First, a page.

When Paul and Barnabas came to Jerusalem, they were welcomed by the church and the apostles and the elders, and they reported all that God had done with them. But some believers who belonged to the sect of the Pharisees stood up and said, "It is necessary for them [for the pagans who join us] to be circumcised and ordered to keep the law of Moses." The apostles and the elders met together to consider this matter. After there had been much debate, Peter stood up and said to them, "My brothers, you know that in the early days God made a choice among you, that I should be the one through whom the Gentiles would hear the message of the good news and become believers. And God, who knows the human heart, testified to them by giving them the Holy Spirit, just as he did to us; and in cleansing their hearts by faith he has made no distinction between them and us. Now therefore why are you putting God to the test by placing on the neck of the disciples a yoke that neither our ancestors nor we have been able to bear? On the contrary, we believe that we will be saved through the grace of the Lord Jesus, just as they will." The whole assembly kept silence, and listened to Barnabas and Paul as they told of all the signs and wonders that God had done through them among the Gentiles.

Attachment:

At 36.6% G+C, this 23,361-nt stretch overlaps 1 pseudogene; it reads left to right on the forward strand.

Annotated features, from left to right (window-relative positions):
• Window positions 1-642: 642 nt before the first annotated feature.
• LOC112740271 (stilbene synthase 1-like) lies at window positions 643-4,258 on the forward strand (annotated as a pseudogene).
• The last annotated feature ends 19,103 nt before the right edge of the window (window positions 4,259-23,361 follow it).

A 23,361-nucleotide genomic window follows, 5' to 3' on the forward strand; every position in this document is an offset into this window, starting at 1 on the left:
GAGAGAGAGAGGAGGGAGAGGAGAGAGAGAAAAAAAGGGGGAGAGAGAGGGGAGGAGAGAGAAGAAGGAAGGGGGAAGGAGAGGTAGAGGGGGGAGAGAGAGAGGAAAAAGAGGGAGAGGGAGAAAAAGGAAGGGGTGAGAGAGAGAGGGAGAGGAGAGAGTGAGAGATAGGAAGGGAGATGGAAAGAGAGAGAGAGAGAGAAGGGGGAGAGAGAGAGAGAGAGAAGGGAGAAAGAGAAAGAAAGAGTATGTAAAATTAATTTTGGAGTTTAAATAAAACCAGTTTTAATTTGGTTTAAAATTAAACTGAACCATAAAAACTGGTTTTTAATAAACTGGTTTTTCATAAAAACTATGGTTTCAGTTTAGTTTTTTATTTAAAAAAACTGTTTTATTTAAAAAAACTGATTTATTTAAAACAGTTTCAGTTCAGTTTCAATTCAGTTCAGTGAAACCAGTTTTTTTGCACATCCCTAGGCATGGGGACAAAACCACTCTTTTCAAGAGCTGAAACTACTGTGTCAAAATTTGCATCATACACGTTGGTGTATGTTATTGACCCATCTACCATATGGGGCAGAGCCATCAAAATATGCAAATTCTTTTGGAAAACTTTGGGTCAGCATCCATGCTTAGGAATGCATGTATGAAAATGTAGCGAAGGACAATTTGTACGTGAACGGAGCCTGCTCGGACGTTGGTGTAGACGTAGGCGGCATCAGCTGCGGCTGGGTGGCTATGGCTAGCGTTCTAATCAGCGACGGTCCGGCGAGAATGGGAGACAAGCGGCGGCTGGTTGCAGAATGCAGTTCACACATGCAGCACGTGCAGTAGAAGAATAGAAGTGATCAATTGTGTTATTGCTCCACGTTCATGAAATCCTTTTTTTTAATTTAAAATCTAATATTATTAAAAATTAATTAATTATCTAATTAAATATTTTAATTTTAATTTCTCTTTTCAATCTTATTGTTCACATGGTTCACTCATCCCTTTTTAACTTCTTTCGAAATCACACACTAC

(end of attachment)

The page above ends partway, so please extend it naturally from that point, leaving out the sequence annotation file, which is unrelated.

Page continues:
Today is Thursday the 23 May, in the Fifth Week of Easter.
The community of Taizé sing, Dominus Spiritus est, The Lord is the Spirit; the Spirit gives life. God is the source of all life, the one in whom we live and move and have our being.
Today’s reading is from the Acts of the Apostles.
This glimpse into the early Christian community shows us a group struggling to understand how to respond to what God had done for them. Perhaps most important is how it ends: The assembly kept silence and listened to all the signs and wonders God had done. I might find myself asking if this is common in the Christian communities I know, or whether an insistence on routine and customs, “the way we do things around here”, has all but obscured any sense of God doing signs and wonders.
Peter’s testimony is refreshing - his assurance that God is at work beyond what is familiar, in “them” as well as in “us”. This might prompt me to look afresh at my life, to wonder if God is touching me, reaching out to me, present in my life in ways I wouldn’t normally expect, in people and places I wouldn’t usually look.
In hearing today’s reading again, listen for the encouragement in this story… that sense of trust that the Spirit will guide change and development in the Christian community and in your life…
God’s power working in us can do infinitely more than we can hope or imagine. Take a few moments now to tell God about your hopes for living your life as a response to the Spirit.